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A cloak of invisibility (or fashion in times of Lent)

ImageOccasionally I freak out. Not like in a outwardly crazy sense, but more in the way that one usually keeps hidden. At times I feel like I am simply a child “acting” like an adult. Navigating each day like a dream where there are no rules, nothing is certain, and danger potentially lurks behind each dark corner. Ok, so most of the time I can keep it together, maintaining a good exterior facade and putting on a game face which says “I’m okay… got everything under control. I got this… Really… I got this.” This is certainly not how I feel on this inside. Under this mask, I am worried. I am concerned about the future. I worry. A lot.

ImageI suppose this all comes from worries I’ve held since I was young. Don Miguel Ruiz posits that we inherit a belief system growing up, which we cling to ad infinitum. Being scared, we react with anger, we transfer our “poison” to another, and we feel better. We become such wonderful masters at doing this that it becomes second nature. It is now part of who we are. Becoming less divorced from our surroundings, we now inherit those traits which have been taught to us unconsciously by society. Well, I suppose we have to be good at something! I just would have wished that something to be a positive aspect of human relations. It feels like control, this reactionary existence. It feels empowering to know that we can rid ourselves of potentially negative feelings simply by transferring them to another. But do we ever “really” get rid of these unwanted and often uncomfortable emotions? I think not. It almost seems like a game of tennis – hitting a ball back and forth, the final “receiver” of the ball is the loser. But wait for the next round. That goddamn ball is heading right back for ya! And not only is it on its way, its more powerful than before. You “opponent” is seriously pissed off, and wants you to lose. Seems so petty, this struggle. Where’s the love?! Where’s the humanity?! Why even play the game at all? Well, we are taught that we must play the game from a very early age. Just try to quit, you might see a bit of resistance from your fellows. A “Carlos Castaneda” sort of way of dealing with the world. Image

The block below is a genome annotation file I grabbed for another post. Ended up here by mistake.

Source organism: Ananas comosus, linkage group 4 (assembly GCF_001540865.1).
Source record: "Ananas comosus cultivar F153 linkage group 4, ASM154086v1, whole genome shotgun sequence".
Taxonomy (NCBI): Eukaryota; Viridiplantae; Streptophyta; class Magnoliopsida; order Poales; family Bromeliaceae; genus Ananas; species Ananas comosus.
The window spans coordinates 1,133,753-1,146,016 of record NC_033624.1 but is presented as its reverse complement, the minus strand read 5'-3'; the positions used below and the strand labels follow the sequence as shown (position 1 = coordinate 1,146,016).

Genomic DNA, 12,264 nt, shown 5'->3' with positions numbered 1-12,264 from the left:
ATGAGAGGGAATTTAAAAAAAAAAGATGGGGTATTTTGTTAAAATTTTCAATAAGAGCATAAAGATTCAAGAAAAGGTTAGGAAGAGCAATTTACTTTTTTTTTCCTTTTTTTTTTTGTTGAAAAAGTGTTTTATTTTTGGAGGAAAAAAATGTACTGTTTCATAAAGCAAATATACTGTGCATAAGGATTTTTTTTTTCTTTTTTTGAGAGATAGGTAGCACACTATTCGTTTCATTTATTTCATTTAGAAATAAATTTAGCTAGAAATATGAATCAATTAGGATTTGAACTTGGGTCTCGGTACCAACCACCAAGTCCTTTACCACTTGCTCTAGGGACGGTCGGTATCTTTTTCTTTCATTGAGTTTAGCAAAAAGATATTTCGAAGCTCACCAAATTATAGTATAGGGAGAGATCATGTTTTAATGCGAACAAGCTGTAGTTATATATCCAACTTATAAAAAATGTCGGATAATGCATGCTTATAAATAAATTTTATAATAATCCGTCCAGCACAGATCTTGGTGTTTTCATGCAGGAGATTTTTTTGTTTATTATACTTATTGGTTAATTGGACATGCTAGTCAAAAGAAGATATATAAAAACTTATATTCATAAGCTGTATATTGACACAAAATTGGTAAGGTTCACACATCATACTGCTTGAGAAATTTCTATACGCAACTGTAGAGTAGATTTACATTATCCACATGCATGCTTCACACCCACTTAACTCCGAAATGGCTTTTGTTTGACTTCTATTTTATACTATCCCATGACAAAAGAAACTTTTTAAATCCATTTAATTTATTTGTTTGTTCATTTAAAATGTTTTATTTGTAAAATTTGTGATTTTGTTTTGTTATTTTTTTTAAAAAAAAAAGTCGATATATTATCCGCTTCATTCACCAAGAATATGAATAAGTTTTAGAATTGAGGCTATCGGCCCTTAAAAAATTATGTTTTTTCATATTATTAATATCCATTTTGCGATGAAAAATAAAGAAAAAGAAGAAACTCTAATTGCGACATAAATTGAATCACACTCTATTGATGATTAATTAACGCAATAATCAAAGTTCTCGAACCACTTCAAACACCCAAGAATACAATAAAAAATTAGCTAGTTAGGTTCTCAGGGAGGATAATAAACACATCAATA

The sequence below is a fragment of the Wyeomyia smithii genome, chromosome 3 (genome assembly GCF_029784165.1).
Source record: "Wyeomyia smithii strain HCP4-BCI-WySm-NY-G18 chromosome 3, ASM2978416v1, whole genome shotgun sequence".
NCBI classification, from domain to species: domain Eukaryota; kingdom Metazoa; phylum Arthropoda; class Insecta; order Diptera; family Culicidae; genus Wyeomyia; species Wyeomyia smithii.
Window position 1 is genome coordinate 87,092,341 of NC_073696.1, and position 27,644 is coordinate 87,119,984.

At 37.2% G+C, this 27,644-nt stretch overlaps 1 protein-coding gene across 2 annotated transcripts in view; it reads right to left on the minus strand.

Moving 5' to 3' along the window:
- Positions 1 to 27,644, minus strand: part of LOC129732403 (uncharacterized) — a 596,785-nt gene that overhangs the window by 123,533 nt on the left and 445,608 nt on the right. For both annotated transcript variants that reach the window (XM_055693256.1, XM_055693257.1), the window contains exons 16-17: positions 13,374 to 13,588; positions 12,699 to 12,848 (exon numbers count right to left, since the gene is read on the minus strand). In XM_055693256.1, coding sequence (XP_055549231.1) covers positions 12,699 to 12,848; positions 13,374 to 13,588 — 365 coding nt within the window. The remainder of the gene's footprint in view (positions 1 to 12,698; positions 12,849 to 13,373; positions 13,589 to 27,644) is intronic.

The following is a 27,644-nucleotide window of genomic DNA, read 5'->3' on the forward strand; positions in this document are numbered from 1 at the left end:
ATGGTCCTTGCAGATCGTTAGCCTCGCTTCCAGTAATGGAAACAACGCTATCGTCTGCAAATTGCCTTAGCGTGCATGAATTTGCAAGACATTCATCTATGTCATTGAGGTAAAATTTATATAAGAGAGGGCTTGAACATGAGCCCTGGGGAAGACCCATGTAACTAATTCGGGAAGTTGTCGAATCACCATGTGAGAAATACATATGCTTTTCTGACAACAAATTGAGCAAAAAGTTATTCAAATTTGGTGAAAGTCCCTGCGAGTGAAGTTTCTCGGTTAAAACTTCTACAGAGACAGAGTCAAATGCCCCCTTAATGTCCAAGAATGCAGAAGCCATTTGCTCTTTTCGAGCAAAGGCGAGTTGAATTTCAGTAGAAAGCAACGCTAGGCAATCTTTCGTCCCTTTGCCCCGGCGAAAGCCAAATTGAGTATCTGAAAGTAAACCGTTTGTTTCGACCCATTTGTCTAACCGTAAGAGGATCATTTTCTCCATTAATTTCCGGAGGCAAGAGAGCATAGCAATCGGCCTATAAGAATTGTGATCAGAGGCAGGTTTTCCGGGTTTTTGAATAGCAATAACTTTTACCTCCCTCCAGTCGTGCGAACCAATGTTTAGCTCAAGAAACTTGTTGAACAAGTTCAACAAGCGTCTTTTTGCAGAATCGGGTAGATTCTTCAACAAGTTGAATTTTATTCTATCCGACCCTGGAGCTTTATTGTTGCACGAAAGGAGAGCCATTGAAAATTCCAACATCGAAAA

One wonders whether there are shades of gray as far as judgement and perceptions of one’s connectedness to social norms. Are you drinking enough of the “Kool Aid”? Certainly the Kool Aid drinkers want you to join in. You must text back immediately, you must email withing 24 hours, you must attend a gathering you committed to, you must work during the day, and sleep at night. Eggs are for breakfast, and cake is for dessert. You must answer your phone. You must have a cell phone, an email, a facebook, and so on…

Ok, so not to indulge too much or get too “out there,” I will try to bring it back to my original topic – worry.

So let’s say I have been pretty much trained like a dog to react to certain stimuli with fear, anger, and a compulsion to release any uncomfortable feelings. It certainly seems plausible. Ok, so if that’s true… what to do?

I don’t want to release any “poison” to those around me simply to relieve my own tension and anxiety. I love my friends and family, and the world around me. I don’t want to be in conflict with the world. The world/universe is my god, and I want to be at peace with my god. Therefore the answers must come from inside. An undoing. A willingness to suffer a little discomfort. To finally let a part of me die so that another part of me can live – Wait, wasn’t that the premise to Harry Potter? Hmmm… I digress.

Anyway! So, upon this Lenten season, I see this as an arbitrary opportunity to let part of me die. To finally let the waves of discomfort subside. What does not kill me makes me stronger (said the great and wise Kelly Clarkson). So I need not be afraid. Lent is a time for transformation. I look to those who have survived the Holocaust, both physically and mentally. How did these folks find freedom in such an oppressive environment? By seeking freedom from a sacred place – a place within. A place that no one, no matter how strong or cruel, could ever desecrate. But transformation is not easy. As my mentor and friend David Bruner says “Practice makes permanent.” I must find a new belief system, and guide myself through everything I do with my new beliefs. I need not seek the approval of the outside world, for I know that I am loved, and that I will come out stronger on the other side.

Happy Ash Wednesday folks. And may the odds be ever in your favor! 🙂

Thanks for reading.

-Jon

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Posted by on February 13, 2013 in Uncategorized

 

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